Items: spiked colar of the Oathsworn, +20 damage +25 armor,
    confidence buff: when in range of wolves or coyotes +10 additional armor and damage

  • Spike collars look pretty useless tbh.
    I'd probably just use a bunch of German Shepherds or a Caucasian Shepherd and so on to protect livestock.

  • I have a sheltie that has knocked out her bottom teeth ripping the door off to get to the mailman.
    She is sweet, but I have never had such a protective dog before.

  • You need a Tibetan mastiff and a Cane corso to the pack those monsters are slow but can absolutely destroy wolves 🐺 and even match a timber wolf.

  • Somehow people are…touched? Nor realizing that its purely economical, the sheep are slaughtered, the dogs are in danger from the wolf and coyote attacks, and the wolfs and coyotes themselves may got shot or poisned. Also notice how there are these lines of trees while everything else is grass, have you thought about how much wildlife was lost from cutting the forest that was once there. Most of it happened a long time ago but its the loss of wild habitat that it is sad. Also funny how they say "a win for humans, dogs, and…the sheep???"

  • Never seen someone give there dog a whole chicken before. Always thought their bones could cause internal damage but I might be wrong. 1:29

  • Caucasian shepherds are one of the best stock protection dogs. If you're considering getting a dog to protect stock get one of those.

  • Don't eat meat, grow grains instead! You could feed almost 9 X more people with grains on the equivalent size land that they're currently using for their livestock. Just because animals taste good is not a valid excuse to eat them. Eating animals is not required to achieve and maintain optimum health. I've been vegan for about 5 years and my health continues to improve. Now go be vegan.

  • As long as these idiots think that these dogs are supposed to make their lives easier I will hope for the worst shit to happen to them. They are not the center of the universe so why should any creature make themselves miserable so these fucking assholes can make a few dollars?

  • hi im savannah and I live on a farm and I lost a boer goat to a bear or mountain lion and I'm looking for a livestock guardian dog

  • You guys need a few Tibetan mastiffs! They can snap a wolfs neck in a heartbeat! I’ve seen videos of them handling wolves like playthings.

  • The predators are starving to death and eating each other. That is because your department of wildlife resources has failed to control the numbers. Its time to reinvent poison and exterminate any and all predators for a while and give wildlife numbers a break. At 6:00 you say it is a win for predators?? Your an idiot in my opinion.

  • 6:20 makes you happy because when people give feed back that is how you know you are doing your job right??? That is crazy CA at its finest! You are a dog breeder, do you know what you are doing or not?? 5:40 you say your old dogs train the young dogs???? Holy shit lady, are you only crossing dogs with the correct instinct or not. This video clip of Canada then back to Crazy California is a trip in its self.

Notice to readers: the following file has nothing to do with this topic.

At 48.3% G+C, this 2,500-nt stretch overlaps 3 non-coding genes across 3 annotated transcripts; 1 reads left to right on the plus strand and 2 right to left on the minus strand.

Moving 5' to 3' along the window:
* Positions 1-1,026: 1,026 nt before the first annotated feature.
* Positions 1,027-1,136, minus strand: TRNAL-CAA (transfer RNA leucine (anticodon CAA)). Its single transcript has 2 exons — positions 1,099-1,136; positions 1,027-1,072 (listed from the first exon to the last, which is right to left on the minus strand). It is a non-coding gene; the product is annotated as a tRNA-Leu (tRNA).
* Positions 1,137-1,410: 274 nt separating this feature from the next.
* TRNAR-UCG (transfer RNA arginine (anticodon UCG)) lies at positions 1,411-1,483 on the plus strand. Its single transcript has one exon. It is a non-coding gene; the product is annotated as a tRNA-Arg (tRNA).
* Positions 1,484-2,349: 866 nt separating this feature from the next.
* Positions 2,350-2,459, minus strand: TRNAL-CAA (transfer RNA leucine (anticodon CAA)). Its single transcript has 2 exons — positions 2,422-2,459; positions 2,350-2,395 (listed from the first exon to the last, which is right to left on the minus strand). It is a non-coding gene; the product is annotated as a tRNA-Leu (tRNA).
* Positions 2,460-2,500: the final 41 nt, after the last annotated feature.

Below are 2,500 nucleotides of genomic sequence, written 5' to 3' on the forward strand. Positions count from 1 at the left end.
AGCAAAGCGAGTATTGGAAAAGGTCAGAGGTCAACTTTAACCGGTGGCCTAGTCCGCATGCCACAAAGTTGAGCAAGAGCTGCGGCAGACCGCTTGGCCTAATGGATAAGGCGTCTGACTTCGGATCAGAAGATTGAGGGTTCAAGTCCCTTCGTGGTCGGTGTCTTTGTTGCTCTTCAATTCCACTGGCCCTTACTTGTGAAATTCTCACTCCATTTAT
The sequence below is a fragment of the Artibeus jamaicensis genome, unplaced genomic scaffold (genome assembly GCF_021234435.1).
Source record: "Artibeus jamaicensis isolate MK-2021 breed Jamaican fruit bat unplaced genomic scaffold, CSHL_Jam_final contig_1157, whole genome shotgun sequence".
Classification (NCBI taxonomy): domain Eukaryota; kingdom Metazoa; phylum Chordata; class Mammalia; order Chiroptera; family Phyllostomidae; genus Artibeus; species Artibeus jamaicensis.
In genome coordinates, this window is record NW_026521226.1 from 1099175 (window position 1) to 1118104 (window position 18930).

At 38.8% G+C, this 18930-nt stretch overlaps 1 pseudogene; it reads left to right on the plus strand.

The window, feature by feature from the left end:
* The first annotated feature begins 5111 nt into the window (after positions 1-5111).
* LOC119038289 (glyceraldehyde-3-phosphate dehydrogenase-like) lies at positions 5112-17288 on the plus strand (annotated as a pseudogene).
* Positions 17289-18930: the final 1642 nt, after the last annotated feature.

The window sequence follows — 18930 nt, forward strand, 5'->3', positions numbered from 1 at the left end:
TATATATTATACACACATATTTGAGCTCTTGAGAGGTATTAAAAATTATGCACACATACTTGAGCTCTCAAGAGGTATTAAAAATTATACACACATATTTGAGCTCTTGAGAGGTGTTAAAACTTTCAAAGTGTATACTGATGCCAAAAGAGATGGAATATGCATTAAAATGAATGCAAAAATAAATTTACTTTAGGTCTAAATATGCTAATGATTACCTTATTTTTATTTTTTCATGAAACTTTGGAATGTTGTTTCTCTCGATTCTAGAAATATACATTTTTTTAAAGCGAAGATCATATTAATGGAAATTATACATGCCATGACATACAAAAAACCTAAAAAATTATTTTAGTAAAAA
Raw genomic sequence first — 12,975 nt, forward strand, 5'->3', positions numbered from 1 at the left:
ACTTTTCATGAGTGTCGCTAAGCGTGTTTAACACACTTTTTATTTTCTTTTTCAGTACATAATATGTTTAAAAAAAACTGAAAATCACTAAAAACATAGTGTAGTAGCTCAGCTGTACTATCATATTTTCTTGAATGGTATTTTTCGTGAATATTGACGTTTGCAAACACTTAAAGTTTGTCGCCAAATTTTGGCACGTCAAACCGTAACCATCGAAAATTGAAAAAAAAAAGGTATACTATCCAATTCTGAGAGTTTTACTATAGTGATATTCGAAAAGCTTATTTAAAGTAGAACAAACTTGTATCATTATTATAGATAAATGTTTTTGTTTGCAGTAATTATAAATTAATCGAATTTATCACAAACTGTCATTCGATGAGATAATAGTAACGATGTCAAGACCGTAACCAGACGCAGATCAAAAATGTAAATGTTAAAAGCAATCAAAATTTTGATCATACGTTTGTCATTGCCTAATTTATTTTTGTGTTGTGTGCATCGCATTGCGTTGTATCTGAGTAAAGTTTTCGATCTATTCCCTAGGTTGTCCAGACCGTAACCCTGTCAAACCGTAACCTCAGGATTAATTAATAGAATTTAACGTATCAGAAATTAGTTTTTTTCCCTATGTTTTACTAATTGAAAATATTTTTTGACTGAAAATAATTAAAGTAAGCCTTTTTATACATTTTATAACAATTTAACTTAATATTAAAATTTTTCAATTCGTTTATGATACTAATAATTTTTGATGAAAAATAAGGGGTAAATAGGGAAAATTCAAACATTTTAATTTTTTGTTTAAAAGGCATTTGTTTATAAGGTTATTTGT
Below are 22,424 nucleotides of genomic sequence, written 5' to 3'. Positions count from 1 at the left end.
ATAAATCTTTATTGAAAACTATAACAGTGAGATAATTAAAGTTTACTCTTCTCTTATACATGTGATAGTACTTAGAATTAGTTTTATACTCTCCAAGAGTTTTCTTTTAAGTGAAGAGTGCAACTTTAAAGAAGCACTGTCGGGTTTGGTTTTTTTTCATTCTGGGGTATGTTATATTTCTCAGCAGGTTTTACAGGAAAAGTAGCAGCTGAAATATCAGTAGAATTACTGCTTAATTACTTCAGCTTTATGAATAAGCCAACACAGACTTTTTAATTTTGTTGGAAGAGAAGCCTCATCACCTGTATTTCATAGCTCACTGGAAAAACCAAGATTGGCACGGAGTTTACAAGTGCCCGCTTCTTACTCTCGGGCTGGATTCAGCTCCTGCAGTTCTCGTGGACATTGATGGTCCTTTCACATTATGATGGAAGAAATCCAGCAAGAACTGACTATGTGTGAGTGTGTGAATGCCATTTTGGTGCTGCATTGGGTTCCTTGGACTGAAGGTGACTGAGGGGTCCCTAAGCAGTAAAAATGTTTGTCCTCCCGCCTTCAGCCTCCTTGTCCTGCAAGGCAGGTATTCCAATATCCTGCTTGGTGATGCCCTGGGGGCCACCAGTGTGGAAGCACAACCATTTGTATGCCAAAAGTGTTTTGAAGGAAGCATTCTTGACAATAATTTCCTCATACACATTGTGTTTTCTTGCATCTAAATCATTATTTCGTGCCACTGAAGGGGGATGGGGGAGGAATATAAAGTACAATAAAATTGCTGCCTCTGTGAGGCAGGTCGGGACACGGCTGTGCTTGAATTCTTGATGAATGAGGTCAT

• 6:40 You can coexist with predators?? You have six 100lbs dogs you are feeding because of a failed predator control program. It would be cheaper to get rid of the dogs and feed the predators directly with the saved dog food. This is some of the craziest conclusions i have ever seen online.

  • I have 2 Carpartian shepherd dogs. Grandmother still guards lifestock against woulf and beer overhorein Hungary where I life as an expat together with my Hungarian wife. World topline pedigree. Not beginnersdogs and for people who just want a dog needer. These are workingdogs and one of the finest breeds in the world. Strange and hard to find. In the 80s and 90s almost died out.

  • I have a good friend that has quite a bit of farm land here in Alabama that's adjacent to his fathers larger farm. His land is about as rural as you find in North Alabama. This means he has a pretty bad coyote and farrel dog issue during calving time, and with his fathers rather large (basically free ranged) goat and sheep heard. One year the Great Pyrenees dogs had gotten more popular and a puppy cost quite a bit more than they do now so after getting the opportunity they bought a female and had her bred then soon had a litter of pups. They sold a few litters and acquired a few more adult dogs. Soon they got hard to sale and after all the family and friends had puppy's and they sold some of the adults they had a big yearling male and an older male that was an over the hill lazy pet. The young male got loose and wouldn't be cought or friendly at all. He soon took up his natural duty and lived full time with the goats. He only fed at night at the house and soon they just put food out daily in the pasture for him. He stopped all the goat vs coyote issues immediately and had some horrible fights with some stray or feral dogs. His only issue and the important part of this rambling is….. he would cull a goat or sheep every 10-16 months. One night we had went raccoon hunting and as we drove up to the farm a monster stepped into the headlights. It was him with his big head and mane covered in blood. (by the way he grew up HUGE) They counted and had a goat missing and found the evidence the next morning. A year later or so he did it again and it just happens I saw him again covered in blood but in the daylight this time. I thought he might be a goner because farmers don't do good with livestock killing dogs but they say its still much more affordable to keep him for the livestock he does save. Just thought his strange story might interest someone. Thanks

  • Man, I been told my whole life not to give dogs chicken bones because they splinter. This woman is feeding them WHOLE CHICKENS!!!

  • God must be so pleased his creations are used as slaves and the ones who aren't being attacked and pushed back in their habitats that get smaller and smaller. No offense, we all contribute to fork up nature.